Midnight Cowboying: What You Will Drive in Ten Years

The way you drive today will not be the way you travel in 10 years. Unfortunately, there will no be Jetson cars, lifter technology is still in its infancy. But by around 2012 a transformation will begin to happen to our infrastructure that will be a much needed breath of fresh air.

Follow me while I futurize:

Excess Nightime Grid Energy Could Power More Than 70% Of Electric Vehicles

According to a recent U.S. Department of Energy study, there is so much excess energy on the U.S. grid nightly that if every light-duty car and truck in America today used plug-in hybrid technology, 73 percent of them could be plugged in and “fueled” without constructing a single new power plant. So much for the myth that electric vehicles will cause more emissions.

The Portland Press has a great article on the potential benefits of harnessing this excess energy and making the switch to plug-in vehicles. Apparently, each night there is a large amount of renewable power generation capacity that sits idle. Tapping into this source by plugging in our vehicles at night would harness a vastly unused portion of the U.S. grid. From the article,

“Studies have shown that plug-in hybrids produce at least 67 percent fewer harmful emissions than a standard gasoline-powered car. Even when accounting for emissions from the production of electricity, national studies have shown greenhouse gas production would fall by almost 40 percent if plug-in hybrids became commonplace. Plug-in hybrids could easily be expected to get over 100 miles per gallon of gasoline, and owners would do most of their refueling at home where the equivalent cost of electricity is about $1 per gallon.”

The most interesting thing about this revelation is that the infrastructure is already there. We don’t have to worry about supporting plug-in vehicles with refueling stations or special sources of energy. Every home is a source of fuel. The grid is more than happy to accommodate the extra load. Seems like a pretty good way to reduce oil consumption, drop emissions, and save a buck.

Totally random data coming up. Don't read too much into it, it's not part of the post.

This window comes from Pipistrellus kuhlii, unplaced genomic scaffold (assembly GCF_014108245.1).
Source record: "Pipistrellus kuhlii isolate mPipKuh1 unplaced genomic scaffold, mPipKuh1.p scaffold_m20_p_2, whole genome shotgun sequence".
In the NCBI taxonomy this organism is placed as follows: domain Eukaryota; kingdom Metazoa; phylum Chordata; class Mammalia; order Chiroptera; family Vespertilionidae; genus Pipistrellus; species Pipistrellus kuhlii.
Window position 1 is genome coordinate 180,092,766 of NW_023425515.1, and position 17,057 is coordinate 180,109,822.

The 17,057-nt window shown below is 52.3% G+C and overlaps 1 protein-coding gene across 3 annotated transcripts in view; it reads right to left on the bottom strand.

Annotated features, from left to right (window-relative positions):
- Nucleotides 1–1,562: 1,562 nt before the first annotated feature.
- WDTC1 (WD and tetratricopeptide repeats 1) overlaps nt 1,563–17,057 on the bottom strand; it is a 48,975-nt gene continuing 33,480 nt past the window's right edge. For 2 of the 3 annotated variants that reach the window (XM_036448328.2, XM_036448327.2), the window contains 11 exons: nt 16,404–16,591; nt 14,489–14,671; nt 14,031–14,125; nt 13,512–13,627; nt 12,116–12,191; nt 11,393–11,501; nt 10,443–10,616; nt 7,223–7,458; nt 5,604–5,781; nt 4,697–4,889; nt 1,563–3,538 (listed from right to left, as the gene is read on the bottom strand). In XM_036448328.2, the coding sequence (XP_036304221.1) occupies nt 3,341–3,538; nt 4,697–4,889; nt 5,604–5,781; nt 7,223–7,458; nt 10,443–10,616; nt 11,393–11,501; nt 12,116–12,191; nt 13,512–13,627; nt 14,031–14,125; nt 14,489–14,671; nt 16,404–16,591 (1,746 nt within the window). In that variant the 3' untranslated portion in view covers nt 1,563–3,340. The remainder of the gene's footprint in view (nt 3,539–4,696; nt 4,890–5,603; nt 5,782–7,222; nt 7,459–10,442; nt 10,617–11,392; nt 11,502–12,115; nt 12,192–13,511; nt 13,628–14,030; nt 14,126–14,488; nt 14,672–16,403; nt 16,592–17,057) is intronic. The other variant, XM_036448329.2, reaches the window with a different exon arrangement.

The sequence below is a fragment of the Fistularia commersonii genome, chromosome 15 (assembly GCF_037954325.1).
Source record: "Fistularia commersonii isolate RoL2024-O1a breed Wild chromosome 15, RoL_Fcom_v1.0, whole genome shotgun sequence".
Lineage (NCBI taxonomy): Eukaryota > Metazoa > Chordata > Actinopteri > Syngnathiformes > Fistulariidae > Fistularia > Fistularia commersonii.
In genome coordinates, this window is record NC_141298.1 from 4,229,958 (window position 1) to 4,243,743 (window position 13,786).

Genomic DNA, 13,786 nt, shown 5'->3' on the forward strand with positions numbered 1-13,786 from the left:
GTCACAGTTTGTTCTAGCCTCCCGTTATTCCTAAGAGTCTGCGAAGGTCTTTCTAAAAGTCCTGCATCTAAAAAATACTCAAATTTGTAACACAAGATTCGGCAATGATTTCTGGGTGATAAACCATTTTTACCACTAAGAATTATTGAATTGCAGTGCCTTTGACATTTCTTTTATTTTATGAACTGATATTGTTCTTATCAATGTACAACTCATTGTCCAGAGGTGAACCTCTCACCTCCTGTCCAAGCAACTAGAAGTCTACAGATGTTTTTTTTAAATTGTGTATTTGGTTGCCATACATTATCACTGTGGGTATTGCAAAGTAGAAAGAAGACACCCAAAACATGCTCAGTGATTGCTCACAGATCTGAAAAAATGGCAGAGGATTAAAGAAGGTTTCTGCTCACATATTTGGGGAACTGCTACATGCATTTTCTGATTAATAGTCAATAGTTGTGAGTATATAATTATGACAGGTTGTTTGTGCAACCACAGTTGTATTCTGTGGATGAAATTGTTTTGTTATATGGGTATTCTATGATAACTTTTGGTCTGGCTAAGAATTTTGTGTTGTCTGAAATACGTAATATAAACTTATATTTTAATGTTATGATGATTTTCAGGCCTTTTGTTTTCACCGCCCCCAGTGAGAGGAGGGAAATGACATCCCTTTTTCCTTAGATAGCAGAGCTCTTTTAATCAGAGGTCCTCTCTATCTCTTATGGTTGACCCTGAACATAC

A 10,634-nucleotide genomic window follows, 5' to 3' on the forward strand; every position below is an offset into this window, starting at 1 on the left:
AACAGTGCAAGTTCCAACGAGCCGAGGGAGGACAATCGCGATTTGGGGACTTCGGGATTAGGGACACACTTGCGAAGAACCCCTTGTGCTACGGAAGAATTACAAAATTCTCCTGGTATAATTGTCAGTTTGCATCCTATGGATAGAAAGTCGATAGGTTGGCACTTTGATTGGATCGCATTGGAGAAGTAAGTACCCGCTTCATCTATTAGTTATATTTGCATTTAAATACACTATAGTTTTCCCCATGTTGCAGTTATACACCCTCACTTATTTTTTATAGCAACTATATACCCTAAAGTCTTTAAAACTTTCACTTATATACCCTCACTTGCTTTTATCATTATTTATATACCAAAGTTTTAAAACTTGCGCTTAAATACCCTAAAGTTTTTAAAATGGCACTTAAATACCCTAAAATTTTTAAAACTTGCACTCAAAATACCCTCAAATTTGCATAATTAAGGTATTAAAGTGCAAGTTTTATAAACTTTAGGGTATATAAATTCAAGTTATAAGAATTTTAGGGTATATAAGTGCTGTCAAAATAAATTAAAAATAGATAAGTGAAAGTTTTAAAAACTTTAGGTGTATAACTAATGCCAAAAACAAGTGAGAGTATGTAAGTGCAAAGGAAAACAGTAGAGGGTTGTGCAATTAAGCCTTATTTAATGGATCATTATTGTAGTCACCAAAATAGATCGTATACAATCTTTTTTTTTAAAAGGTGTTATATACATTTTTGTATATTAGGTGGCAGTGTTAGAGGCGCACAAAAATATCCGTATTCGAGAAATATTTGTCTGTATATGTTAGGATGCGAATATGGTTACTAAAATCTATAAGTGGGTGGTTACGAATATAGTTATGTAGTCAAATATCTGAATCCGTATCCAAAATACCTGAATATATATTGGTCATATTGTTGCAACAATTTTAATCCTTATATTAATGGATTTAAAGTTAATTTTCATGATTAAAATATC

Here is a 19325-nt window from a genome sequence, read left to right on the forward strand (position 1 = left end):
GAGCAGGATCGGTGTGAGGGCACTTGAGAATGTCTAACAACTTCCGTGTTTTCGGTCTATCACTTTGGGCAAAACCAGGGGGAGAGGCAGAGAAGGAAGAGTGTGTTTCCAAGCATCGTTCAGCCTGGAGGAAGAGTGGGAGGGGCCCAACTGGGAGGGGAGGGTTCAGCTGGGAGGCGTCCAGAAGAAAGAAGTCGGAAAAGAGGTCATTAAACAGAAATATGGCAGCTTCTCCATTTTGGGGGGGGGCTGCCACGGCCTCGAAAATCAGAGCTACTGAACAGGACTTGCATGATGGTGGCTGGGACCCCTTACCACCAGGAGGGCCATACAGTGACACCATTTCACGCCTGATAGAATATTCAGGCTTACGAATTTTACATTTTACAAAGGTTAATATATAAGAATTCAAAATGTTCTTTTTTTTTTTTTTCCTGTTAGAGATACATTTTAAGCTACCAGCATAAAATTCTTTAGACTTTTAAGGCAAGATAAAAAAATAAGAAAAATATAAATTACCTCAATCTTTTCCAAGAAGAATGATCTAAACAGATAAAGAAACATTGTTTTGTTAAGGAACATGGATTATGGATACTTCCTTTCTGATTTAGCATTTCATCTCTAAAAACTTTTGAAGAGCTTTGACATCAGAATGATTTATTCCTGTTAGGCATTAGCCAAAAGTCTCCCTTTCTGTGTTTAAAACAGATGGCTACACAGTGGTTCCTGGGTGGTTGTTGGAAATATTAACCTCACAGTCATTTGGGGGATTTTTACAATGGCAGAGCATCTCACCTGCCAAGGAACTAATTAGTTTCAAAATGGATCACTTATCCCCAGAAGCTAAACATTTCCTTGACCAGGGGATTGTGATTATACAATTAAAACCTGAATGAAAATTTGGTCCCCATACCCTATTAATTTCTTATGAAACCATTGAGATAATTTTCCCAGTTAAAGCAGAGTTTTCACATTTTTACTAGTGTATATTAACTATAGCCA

Of course, we will need to get the predators out of the “free market” of electrical supply that create rolling black outs for profit. If we power our vehicles at night, we can power our personal transportation and commercial trucks for freight.

I know, I can hear the hecklers in the back, HYBRIDS SUCK! True, they do. Today.

But check this out:

Texas startup says it has batteries beat
By GRANT SLATER, Associated Press Writer

AUSTIN, Texas – Millions of inventions pass quietly through the U.S. patent office each year. Patent No. 7,033,406 did, too, until energy insiders spotted six words in the filing that sounded like a death knell for the internal combustion engine.

An Austin-based startup called EEStor promised “technologies for replacement of electrochemical batteries,” meaning a motorist could plug in a car for five minutes and drive 500 miles roundtrip between Dallas and Houston without gasoline.

By contrast, some plug-in hybrids on the horizon would require motorists to charge their cars in a wall outlet overnight and promise only 50 miles of gasoline-free commute. And the popular hybrids on the road today still depend heavily on fossil fuels.

“It’s a paradigm shift,” said Ian Clifford, chief executive of Toronto-based ZENN Motor Co., which has licensed EEStor’s invention. “The Achilles’ heel to the electric car industry has been energy storage. By all rights, this would make internal combustion engines unnecessary.”


EStor’s secret ingredient is a material sandwiched between thousands of wafer-thin metal sheets, like a series of foil-and-paper gum wrappers stacked on top of each other. Charged particles stick to the metal sheets and move quickly across EEStor’s proprietary material.

The result is an ultracapacitor, a battery-like device that stores and releases energy quickly.

Batteries rely on chemical reactions to store energy but can take hours to charge and release energy. The simplest capacitors found in computers and radios hold less energy but can charge or discharge instantly. Ultracapacitors take the best of both, stacking capacitors to increase capacity while maintaining the speed of simple capacitors.